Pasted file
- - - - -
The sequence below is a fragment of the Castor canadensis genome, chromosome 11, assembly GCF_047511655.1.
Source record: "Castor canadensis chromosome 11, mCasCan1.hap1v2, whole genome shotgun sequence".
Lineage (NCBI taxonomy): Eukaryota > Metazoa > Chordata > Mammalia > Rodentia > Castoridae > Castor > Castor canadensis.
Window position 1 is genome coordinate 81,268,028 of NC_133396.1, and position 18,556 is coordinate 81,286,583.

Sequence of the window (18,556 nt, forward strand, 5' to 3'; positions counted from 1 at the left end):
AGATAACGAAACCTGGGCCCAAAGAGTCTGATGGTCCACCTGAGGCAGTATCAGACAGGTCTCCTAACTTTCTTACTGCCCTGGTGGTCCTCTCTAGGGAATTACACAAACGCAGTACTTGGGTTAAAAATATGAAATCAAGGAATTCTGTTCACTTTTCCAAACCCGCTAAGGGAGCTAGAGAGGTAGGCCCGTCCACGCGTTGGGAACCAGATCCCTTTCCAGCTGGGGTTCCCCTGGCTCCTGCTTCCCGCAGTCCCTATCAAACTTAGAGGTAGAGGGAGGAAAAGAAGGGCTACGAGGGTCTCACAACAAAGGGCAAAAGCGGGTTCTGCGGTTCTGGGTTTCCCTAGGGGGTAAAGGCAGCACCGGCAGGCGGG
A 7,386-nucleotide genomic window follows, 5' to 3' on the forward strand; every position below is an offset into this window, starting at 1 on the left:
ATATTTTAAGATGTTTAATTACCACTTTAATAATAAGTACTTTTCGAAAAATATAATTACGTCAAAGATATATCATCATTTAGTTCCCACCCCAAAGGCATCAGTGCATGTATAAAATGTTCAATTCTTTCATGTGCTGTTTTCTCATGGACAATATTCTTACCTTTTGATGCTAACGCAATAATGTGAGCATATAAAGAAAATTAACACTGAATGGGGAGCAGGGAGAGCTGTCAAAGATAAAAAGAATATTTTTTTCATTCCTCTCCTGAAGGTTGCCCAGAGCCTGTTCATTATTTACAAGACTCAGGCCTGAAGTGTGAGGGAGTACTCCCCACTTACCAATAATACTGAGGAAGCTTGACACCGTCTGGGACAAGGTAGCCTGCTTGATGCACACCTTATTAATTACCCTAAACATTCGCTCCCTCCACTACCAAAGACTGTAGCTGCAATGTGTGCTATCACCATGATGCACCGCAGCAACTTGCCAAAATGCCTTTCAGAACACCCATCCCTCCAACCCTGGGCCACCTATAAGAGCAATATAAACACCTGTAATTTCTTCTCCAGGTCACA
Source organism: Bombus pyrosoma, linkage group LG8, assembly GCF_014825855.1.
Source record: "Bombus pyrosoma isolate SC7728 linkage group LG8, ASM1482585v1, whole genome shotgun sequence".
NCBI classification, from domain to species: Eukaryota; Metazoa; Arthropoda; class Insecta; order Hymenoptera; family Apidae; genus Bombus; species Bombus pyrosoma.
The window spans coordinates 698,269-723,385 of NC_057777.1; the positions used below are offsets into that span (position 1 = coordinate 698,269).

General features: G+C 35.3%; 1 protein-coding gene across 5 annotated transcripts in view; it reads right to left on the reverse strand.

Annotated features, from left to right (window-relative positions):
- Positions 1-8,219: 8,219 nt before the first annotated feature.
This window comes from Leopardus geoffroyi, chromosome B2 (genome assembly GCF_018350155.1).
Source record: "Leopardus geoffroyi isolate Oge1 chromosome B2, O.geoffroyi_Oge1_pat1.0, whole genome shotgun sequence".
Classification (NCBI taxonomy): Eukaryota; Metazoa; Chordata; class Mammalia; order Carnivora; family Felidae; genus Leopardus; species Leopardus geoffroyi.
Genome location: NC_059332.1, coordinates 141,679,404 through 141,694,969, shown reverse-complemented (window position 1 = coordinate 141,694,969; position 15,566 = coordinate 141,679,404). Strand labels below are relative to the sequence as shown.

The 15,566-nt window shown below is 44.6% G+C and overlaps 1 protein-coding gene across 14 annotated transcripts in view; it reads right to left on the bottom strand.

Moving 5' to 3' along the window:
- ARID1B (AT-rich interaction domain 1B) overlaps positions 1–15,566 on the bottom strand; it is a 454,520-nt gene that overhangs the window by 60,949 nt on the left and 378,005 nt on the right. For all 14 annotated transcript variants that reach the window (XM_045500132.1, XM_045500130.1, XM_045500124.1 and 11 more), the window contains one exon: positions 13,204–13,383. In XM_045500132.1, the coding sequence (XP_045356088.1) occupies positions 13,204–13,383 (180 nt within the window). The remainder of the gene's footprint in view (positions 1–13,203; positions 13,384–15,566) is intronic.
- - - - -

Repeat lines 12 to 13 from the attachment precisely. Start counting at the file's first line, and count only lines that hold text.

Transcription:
The window spans coordinates 698,269-723,385 of NC_057777.1; the positions used below are offsets into that span (position 1 = coordinate 698,269).

General features: G+C 35.3%; 1 protein-coding gene across 5 annotated transcripts in view; it reads right to left on the reverse strand.